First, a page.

Measles warning in Los Angeles, New York outbreak surges


#1

Originally published at: https://boingboing.net/2019/01/14/measles-warning-in-los-angeles.html


#2

In late December, one person who was sick with the highly contagious viral infection visited several stores and restaurants in Malibu, Pasadena and Santa Monica while contagious, the Los Angeles Times reported.

The most shameful thing about this particular outbreak in this geographic area is that it’s more than likely that the anti-vaxxers responsible are educated and affluent parents who should know better.


#3


#4

At a certain point, choosing not to vaccinate without a legitimate medical reason should be considered equivalent to driving without insurance. Feel free not to vaccinate, but be ready to pay fines and the medical bills of people you infect.


#5

Welcome to California! You can have a kid, but if you don’t vaccinate it can’t go to school.


#6

Hopefully those aren’t the Californians that are moving up here to Portland.


#7

Any person who chooses not to vaccinate their children should be automatically arrested and jailed for reckless endangerment and their children removed to protective custody.

And no. I really don’t care what your magic sky magician says about it.


#8

That was my assumption as well since I live in the area and definitely know a lot of affluent head-in-the-sand types, but it appears that this is largely affecting the Orthodox Jewish communities just to the south of me. For context, in the past few decades a lot of orthodox sects have been buying up property in Orange & Rockland counties, dominating town boards and creating highly insular communities. Perfect recipe for shit like this.


#9

“Hey, ma-a-a-an, I’m an atheist. But you know, there are, like, alternatives to Western medicine that aren’t dominated by big pharma.”

[sadly, a lot of liberals and progressives fall for this woo. It’s not only conservative religious fundies and Alex Jones fans.]


#10

Now, now. Let’s not jump to conclusions. :slight_smile:


#11

Looking at the LAT article, it looks like this was a local who spent time in some very affluent and blue-leaning areas of town. But we can’t be sure.

It’s also a tricky business trying to correlate anti-vaxx sentiment to political affiliation:

Correlating to critical thinking skills, on the other hand…


#12

Most of the anti-vaxxers around her are crunchies with little or no religious affiliation. It’s tough because they’re often people I agree with on ecological issues otherwise, but then… it comes up. It also brings up some nasty issues with disability that anger me deeply, because many of them at some level are saying they’d rather watch their child literally die than raise an autistic kid (regardless of the fact that autism isn’t even caused by vaccines). That indicates a deep bigotry and prejudice that I simply refuse to associate with.


#13

After our respective postings (your source is more recent than mine; see my source’s ‘conclusion’ re liberals), I’m starting to think that the jury isn’t out yet on who is more anti-vaxx. Either way, though…


#14

Herd immunity is a socialist plot!


#15

I’m not going to argue in favor of people skipping the measles vaccine, but it is interesting to me how that vaccine in particular really stirs up people’s passions. If you’re just looking at the total number of preventable deaths, the flu is and always has been orders of magnitude more deadly than measles. And I know plenty of strongly pro-vaccine folks who neglect to get their annual flu shot from time to time, even though you’re far, far more likely to transmit the flu to a vulnerable person than you are to transmit measles. Yeah, the flu shot isn’t very effective, but due to the high number of deaths the data still suggest that universal annual flu shots could prevent more deaths than universal measles shots, at least in a country like the US where the majority of people aren’t also fighting severe malnutrition.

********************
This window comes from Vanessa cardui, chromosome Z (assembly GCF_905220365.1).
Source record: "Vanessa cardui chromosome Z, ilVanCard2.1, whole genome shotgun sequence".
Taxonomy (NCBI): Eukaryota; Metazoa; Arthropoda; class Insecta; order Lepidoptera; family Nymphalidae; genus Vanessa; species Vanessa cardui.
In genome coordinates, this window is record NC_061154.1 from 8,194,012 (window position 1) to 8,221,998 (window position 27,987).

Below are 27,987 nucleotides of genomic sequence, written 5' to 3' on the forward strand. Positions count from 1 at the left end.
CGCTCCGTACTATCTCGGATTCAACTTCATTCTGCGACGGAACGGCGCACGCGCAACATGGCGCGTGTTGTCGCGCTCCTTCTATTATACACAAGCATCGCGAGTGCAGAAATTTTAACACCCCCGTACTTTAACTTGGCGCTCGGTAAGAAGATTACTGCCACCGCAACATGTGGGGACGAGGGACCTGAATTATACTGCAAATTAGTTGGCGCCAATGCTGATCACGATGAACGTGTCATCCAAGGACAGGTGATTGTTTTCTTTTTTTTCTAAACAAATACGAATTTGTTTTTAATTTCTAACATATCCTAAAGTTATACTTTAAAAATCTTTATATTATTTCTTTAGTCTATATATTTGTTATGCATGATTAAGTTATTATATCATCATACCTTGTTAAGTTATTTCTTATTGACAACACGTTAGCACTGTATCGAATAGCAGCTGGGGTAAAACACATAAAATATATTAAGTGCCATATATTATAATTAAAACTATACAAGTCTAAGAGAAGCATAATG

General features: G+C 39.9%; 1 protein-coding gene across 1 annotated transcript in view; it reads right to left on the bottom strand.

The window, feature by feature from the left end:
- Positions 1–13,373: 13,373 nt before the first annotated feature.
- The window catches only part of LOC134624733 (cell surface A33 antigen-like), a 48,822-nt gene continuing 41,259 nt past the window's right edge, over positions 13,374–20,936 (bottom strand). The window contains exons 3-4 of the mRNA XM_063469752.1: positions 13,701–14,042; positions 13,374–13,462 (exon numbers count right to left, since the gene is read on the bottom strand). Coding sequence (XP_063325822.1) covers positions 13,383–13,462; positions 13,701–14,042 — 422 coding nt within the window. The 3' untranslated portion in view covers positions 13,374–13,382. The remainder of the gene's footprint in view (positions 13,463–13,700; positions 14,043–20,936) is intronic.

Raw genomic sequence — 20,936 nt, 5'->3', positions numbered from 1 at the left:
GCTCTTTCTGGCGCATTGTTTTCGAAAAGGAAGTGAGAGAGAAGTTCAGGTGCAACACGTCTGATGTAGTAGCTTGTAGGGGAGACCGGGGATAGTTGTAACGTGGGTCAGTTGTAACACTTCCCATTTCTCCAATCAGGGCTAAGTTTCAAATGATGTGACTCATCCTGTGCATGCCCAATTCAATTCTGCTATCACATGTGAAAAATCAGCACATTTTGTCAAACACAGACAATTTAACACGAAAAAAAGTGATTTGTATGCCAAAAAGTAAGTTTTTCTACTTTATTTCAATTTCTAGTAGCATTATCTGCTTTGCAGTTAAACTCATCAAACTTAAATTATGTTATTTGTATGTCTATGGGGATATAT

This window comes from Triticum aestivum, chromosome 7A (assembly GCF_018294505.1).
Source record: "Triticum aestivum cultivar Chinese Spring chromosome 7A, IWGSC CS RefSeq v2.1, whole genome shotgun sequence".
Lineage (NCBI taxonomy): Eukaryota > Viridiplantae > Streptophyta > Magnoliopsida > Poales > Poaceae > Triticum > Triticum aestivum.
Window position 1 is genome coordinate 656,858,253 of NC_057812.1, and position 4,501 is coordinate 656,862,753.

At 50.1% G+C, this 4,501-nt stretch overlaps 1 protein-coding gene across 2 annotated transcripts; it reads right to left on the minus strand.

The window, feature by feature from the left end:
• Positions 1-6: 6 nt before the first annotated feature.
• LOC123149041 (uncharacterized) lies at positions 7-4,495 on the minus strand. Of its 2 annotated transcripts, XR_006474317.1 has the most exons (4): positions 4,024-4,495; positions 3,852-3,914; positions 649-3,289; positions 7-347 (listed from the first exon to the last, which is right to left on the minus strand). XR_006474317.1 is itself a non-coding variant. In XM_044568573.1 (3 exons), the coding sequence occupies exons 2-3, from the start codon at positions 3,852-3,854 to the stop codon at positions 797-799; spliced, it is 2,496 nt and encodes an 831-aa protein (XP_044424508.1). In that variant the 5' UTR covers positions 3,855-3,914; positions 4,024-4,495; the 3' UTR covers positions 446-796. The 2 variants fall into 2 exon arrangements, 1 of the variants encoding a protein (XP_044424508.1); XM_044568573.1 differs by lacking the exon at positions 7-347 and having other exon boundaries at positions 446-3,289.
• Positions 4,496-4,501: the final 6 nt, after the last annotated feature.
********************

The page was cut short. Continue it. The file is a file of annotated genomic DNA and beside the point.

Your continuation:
#16

Yeah, that’s a big part of what bothers me about it. I get that no one wants their kid to be disabled to the point of being non-communicative or needing intense care for their entire lives. But if the measles vaccine did have a 1 in 500 chance of causing autism it would still be an obviously good idea.

It reminds me of when the computer simulation of womb-stats said my kid had a 1 in 10,000 chance of having Down Syndrome. They could do an amniocentesis to check for sure, but it would involve about a 1 in 300 risk of death (recent studies have said less, but still like 1 in 1600).

I was thinking, “What the hell kind of crazy idea is that?” I mean, if you like those odds you’d have to think it is substantially worse to be dead than to be alive with Down Syndrome, or, if you are a total psycho, at least that it is substantially worse to have a kid with Down Syndrome than to have no kid at all. Some people don’t want kids, but if you do want kids, that calculation seems distressing.


#17

I was with you up until “Feel free not to vaccinate”.
Sorry, but no. Vaccination doesn’t work if you’re free to ignore it. Absent some compelling medical reason - and I don’t mean Dr. Tenpenny or “I’ve done my research” - it should be mandatory. You aren’t just endangering yourself and your filthy crotchfruit. You’re endangering everyone.


#18

It sounds like some sort of collectivist sheeple thing


#19

Just tell them that the fluoride has been removed from the vaccines.


#20

antivaxxers ar ethe moral equivalent of serial random mass-murderers of mostly children